Wetland Birds at Hanalei and Hulē‘ia NWRS
The ae`o has the second longest legs, after the flamingo, in relation to body size, of any other bird. The long beak give a hint as to how the stilt feeds, which is to probe into the mud for insects, crabs and other invertebrates. The ae`o nests on mudflats and on the banks of the kalo patches and ponds. Stilts are very protective of their nests, They will swoop at predators and sometimes feign an injury, calling out as if wounded and limping away from the eggs or young. This act cleverly lures potential predators away.
Hawaiian coot--‘alae ke‘oke‘o
The Hawaiian coot, known as `alae ke`oke`o, is another of the endangered waterbird species that lives at Hanalei and Hule`ia National Wildlife Refuges. This dark, slate gray bird with white bill and forehead shield spends more of its time in open water areas compared to its more secretive relative the Hawaiian Moorhen, or `alae `ula.
Common GALLINULE--‘alae ‘ula
The Common or Hawaiian Gallinule (formerly the Moorhen), also called `alae `ula in Hawaiian, is really not so common after all. This endangered waterbird is endemic to Hawaii and though considered to be common in the 1800s, it is now only found on Kauai and Oahu. It is quite secretive but can be seen at Hanalei National Wildlife Refuge and other wetlands or along ditches on Kauai. In Hawaiian mythology, `alae`ula is attributed with bringing fire from the realm of the gods to the Hawaiian people. It was said to have been scorched on the forehead in the process of doing so, thus the bright red bill and forehead.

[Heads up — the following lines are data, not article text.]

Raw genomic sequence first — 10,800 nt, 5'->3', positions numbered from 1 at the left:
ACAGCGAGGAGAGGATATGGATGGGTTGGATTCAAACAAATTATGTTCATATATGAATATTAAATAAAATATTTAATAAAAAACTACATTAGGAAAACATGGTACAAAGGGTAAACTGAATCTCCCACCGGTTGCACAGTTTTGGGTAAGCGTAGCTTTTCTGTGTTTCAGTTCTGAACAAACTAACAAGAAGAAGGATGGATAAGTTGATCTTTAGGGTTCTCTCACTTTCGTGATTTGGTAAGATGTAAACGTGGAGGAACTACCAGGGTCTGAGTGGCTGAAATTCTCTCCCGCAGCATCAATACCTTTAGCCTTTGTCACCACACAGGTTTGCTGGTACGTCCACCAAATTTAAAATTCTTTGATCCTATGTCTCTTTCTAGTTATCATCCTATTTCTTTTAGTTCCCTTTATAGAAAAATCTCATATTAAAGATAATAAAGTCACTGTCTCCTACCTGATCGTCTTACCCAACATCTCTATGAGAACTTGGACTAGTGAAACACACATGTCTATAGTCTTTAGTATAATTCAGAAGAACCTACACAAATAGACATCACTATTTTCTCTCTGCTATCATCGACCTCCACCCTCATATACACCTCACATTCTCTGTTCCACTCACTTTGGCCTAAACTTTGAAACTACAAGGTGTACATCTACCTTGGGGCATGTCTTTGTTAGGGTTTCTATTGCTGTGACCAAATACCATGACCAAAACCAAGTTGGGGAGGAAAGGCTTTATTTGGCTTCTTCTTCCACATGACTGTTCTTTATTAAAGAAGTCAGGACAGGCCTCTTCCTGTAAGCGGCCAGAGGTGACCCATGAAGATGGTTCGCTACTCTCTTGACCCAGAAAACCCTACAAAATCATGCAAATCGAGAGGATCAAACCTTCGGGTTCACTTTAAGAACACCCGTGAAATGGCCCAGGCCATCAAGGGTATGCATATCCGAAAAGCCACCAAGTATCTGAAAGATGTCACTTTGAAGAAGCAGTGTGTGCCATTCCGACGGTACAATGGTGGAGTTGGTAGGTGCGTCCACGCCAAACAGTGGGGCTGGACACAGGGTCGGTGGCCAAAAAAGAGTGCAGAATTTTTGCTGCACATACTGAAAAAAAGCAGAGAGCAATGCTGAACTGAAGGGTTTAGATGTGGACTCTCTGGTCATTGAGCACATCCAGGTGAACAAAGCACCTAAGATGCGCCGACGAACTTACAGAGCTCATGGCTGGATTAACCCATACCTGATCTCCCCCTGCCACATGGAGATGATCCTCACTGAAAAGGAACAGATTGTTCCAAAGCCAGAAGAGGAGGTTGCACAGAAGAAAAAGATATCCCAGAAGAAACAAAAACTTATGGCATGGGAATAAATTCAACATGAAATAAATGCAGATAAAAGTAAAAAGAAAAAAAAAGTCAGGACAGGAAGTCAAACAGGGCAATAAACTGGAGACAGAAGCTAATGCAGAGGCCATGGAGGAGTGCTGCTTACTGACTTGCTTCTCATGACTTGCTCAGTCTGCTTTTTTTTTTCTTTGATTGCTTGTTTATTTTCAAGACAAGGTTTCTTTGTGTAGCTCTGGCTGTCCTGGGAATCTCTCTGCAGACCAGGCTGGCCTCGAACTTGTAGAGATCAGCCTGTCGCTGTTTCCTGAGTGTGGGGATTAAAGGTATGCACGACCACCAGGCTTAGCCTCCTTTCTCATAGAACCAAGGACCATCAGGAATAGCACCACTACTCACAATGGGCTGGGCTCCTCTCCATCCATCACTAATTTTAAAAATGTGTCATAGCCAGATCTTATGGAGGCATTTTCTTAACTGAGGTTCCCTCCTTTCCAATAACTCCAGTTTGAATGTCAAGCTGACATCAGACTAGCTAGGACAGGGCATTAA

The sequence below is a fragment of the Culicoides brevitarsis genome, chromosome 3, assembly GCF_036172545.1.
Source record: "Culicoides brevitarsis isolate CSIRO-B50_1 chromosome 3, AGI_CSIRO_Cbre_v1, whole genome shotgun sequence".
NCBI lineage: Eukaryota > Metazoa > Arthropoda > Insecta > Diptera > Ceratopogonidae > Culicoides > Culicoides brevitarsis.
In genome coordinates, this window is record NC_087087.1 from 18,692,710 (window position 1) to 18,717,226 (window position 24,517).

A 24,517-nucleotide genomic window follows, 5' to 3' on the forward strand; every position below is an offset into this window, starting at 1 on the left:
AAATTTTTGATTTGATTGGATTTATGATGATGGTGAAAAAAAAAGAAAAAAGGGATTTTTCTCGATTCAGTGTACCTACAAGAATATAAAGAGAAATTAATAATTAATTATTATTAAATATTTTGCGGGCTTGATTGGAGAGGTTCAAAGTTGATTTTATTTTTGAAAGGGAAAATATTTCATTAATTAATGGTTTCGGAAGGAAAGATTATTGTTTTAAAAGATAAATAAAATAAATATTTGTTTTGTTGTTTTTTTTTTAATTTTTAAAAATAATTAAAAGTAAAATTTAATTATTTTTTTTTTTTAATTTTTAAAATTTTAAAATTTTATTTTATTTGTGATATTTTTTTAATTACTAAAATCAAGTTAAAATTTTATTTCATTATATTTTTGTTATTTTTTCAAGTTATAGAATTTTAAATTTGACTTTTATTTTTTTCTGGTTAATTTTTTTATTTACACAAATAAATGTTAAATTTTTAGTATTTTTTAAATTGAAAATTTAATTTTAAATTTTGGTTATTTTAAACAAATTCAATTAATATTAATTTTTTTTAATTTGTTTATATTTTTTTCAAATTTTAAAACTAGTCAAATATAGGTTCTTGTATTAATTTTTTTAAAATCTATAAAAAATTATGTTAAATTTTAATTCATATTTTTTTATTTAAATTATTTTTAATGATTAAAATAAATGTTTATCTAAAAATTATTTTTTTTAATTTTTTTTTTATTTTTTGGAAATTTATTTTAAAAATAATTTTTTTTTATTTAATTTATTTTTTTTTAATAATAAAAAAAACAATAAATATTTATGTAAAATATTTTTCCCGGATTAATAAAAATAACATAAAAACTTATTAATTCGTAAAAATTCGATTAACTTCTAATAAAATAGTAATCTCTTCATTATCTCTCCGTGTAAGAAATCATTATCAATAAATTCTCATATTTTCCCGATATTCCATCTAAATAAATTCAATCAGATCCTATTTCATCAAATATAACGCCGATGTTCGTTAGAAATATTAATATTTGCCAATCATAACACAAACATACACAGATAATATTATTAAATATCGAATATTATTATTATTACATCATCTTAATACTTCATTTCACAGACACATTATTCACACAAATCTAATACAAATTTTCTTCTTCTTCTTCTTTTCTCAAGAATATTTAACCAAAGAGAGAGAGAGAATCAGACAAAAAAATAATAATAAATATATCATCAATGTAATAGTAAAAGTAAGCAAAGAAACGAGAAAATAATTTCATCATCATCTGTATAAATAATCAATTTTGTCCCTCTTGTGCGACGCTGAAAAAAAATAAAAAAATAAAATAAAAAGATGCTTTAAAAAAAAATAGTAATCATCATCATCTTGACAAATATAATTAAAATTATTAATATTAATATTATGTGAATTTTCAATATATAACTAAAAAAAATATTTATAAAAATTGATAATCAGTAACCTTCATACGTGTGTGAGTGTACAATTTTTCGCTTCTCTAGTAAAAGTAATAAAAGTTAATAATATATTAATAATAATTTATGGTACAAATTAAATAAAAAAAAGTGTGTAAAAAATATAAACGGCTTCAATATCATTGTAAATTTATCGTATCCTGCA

Hawaiian duck – koloa
The Hawaiian duck, also known as koloa or koloa maoli, is an endemic and endangered duck species in Hawaii. Koloa are generally seen in pairs and are fairly wary of people. Both the male and the female koloa have a mottled brown coloration that resembles that of a female mallard which a species of duck introduced to Hawaii and gone feral. Studies at the Hanalei refuge showed that some of the koloa found on the refuge made a daily flight between Hanalei and as high up as the Alaka`i swamp. Conservationists are concerned about koloa interbreeding with the introduced mallards and compromising the genetic integrity of this native species. Like all the other endemic waterbirds in Hawaii, loss of wetland habitat and introduced predators have been the significant cause of population decline and subsequent listing as an endangered species.
Black-crowned night heron-`auku`u
This large (2 feet tall) dark and light gray waterbird is indigenous to Hawaii and is found on all the main Hawaiian Islands. The `auku`u is a stealthy hunter feeding on fish, mice, crustaceans, insects and the chicks of other waterbirds as well. Though most commonly seen in freshwater habitats, it can also be seen hunting in tide pools and exposed reefs during low tides.